Because this set-up isn’t for every country. It is clear from The Carabinieri Command for the Protection of Cultural Property that their cultural property forces work pretty well for deep, sometimes very Italian reasons. This isn’t something that the authors go into but it is pretty clear that the time, the devotion, the money that the Carabinieri cost for art stuff comes from an Italian cultural obsession with, well, art stuff. They’ve been into art stuff since ancient times. It is a strong component of Italian identity. That is not to say that the Carabinieri can’t be exported, rather that having read this book and understanding better how they work, folks can better evaluate what form such an export should take.

Another thing that is great about the book: the short case studies. There are tons of them. They all have start, middle, and end because they represent policing successes. I’ve never heard of nearly all of these. I found myself bookmarking like a fiend to come back to all of them and find out more. One could totally skim all of the structure/function aspects of the book and still get much out of the cases. I really enjoyed them.

The book did make the massive mistake of printing URLs in the text, seemingly with the assumption that URLs are not ephemeral snowflakes: unique things that melt away in moments. Authors, trust me: that link will be dead before your book gets to print. Unfortunately for The Carabinieri Command for the Protection of Cultural Property that is exactly what happened on the URL that I checked.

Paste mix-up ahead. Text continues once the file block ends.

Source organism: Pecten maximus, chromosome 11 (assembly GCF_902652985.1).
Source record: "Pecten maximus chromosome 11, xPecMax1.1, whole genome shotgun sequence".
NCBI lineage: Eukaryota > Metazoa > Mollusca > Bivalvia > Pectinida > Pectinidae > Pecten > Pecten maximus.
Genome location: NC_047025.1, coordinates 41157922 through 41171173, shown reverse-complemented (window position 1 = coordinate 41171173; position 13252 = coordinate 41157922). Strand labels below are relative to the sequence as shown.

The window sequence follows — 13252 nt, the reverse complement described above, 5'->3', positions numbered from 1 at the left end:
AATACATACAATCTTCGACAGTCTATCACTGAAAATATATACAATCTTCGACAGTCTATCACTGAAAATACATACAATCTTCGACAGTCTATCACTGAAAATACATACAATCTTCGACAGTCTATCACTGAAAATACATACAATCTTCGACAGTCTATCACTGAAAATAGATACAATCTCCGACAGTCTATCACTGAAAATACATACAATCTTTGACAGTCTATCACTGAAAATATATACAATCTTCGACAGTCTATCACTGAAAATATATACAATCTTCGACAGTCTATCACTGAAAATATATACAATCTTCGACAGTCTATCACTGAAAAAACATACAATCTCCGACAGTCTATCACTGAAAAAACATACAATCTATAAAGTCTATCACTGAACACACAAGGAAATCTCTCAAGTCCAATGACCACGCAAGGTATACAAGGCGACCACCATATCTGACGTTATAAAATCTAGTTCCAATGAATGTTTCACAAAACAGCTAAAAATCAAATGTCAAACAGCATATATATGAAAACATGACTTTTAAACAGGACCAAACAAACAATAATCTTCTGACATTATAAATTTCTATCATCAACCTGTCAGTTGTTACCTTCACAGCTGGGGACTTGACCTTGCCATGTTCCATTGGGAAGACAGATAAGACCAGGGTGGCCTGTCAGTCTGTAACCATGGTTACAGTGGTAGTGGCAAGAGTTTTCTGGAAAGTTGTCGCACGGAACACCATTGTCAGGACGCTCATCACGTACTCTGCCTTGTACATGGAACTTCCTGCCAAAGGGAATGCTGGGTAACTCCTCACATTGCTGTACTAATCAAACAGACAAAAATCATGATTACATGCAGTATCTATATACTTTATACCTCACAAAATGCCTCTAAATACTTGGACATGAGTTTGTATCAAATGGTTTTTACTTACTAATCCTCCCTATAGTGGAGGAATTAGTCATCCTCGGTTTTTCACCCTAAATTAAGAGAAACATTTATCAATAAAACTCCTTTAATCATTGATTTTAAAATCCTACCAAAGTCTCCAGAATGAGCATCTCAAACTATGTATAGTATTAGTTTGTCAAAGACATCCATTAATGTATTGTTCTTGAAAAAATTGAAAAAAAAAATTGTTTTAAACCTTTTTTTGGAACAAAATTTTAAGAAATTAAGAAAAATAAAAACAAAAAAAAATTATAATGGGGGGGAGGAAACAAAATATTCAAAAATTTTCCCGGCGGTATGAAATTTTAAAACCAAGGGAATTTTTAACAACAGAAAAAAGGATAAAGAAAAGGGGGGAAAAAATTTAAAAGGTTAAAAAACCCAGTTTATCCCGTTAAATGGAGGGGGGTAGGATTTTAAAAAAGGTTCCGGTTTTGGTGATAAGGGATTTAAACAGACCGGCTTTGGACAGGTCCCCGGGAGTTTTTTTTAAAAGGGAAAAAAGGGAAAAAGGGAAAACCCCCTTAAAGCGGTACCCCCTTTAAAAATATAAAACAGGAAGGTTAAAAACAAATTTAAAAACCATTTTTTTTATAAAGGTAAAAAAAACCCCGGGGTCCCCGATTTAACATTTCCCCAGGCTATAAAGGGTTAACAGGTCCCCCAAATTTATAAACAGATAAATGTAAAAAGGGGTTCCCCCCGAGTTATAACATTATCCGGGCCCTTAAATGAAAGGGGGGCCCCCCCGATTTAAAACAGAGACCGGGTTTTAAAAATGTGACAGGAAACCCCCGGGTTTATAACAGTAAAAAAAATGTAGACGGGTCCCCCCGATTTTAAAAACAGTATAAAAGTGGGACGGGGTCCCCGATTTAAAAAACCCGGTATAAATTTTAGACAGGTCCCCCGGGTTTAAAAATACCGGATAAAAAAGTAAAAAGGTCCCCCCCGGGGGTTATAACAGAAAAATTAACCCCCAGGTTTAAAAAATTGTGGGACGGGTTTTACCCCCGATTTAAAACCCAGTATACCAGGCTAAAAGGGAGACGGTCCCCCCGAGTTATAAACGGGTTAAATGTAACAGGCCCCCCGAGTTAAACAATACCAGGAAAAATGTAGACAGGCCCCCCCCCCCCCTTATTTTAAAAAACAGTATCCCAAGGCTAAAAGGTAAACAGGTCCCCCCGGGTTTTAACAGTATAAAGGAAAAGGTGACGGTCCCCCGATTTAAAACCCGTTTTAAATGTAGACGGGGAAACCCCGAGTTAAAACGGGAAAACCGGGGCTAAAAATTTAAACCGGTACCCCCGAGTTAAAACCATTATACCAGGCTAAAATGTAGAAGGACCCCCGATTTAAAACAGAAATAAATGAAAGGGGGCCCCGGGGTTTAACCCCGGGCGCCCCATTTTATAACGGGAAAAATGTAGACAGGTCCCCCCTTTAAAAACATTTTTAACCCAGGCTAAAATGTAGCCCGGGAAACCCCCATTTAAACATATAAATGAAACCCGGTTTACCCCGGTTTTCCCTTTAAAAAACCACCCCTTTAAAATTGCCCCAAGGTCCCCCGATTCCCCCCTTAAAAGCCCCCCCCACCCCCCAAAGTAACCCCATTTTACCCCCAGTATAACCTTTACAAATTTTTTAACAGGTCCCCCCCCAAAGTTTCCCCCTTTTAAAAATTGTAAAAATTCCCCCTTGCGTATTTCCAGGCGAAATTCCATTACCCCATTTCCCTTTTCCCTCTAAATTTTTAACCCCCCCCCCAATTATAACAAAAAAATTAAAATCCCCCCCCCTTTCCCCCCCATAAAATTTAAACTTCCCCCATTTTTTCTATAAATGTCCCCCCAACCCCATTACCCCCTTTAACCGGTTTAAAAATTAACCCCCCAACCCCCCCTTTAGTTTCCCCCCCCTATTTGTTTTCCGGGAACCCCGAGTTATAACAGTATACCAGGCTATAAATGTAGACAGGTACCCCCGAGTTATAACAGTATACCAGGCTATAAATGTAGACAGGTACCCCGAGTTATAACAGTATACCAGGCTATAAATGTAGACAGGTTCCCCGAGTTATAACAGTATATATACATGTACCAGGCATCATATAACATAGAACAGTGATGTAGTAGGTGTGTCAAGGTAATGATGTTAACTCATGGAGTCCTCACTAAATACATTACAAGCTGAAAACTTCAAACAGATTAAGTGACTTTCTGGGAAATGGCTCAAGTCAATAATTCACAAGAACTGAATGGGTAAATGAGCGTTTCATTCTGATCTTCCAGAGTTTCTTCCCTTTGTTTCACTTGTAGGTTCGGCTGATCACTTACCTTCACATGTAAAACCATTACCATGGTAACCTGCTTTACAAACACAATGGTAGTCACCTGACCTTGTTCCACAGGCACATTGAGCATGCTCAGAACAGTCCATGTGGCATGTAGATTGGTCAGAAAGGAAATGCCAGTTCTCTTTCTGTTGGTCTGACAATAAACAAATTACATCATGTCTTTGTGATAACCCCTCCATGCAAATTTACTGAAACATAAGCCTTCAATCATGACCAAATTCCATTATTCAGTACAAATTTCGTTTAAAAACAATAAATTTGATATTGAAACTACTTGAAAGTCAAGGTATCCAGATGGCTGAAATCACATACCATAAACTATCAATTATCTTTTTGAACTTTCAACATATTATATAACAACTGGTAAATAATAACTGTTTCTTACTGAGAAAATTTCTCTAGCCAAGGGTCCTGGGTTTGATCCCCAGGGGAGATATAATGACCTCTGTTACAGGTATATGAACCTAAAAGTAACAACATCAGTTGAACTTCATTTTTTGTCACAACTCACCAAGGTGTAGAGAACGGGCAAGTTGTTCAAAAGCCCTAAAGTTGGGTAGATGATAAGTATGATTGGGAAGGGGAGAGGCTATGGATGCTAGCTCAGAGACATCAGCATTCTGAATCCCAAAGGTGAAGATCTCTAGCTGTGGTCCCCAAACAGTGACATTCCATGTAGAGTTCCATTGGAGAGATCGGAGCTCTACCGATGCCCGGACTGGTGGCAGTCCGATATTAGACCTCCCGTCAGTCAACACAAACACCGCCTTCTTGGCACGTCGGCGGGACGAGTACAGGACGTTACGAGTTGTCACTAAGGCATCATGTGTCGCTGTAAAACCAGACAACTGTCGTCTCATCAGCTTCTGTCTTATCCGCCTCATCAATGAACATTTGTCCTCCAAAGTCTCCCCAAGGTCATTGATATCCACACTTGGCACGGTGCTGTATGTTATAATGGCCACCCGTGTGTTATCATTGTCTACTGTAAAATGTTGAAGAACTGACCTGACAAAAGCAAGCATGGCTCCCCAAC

On page 47, the authors direct us to Well, actually, they direct us to “” because there is a line break in the middle of the URL and when it was typeset a “” was inserted…an error that made me actually moan out loud in the pub I was reading in and take a big gulp of my pint.

Anyhow, as you all can see: LINK ROT. There’s nothing there. The link leading to where the authors intend is now and who knows how long that will last. YOU SHOULD CARE ABOUT LINK ROT.

I have nightmares about link rot. I’m not even kidding. Permalinks people. And your own back ups. Your own backups.

Furthermore, there is a focus on website functioning and procedure, including things like filling out a form to request a password and so on. This is the sort of thing that does and even should change rather rapidly. Maybe everything in current Carabinieri tech works exactly as the authors saw it back in 2011 or 2013, but I sure as heck hope it doesn’t. I hope they’ve progressed, and if they have the book is recording the past like the present. It is a delicate balance here, but for something as permanent as a book I don’t think they should be including URLs or talking about password request forms, at least not in an early chapter. Maybe an appendix at the back with a big disclaimer that says “valid as of x date”.

It’s pretty interesting thinking about the web’s impermanence being permanently recorded in a book. Really, though, that is minor. I don’t think anyone is going to be buying the book for the links.

Is this a book your Uni library should have? Probably. Request they buy it. It’s good reference material. Citable like wow. It’ll be in my biblios for sure.

Is this the book I am going to hand students whenever they ask me about heritage policing? Totally.

Should you buy this book? I can think of a lot of people who probably should and, after reading this, you likely know who you are.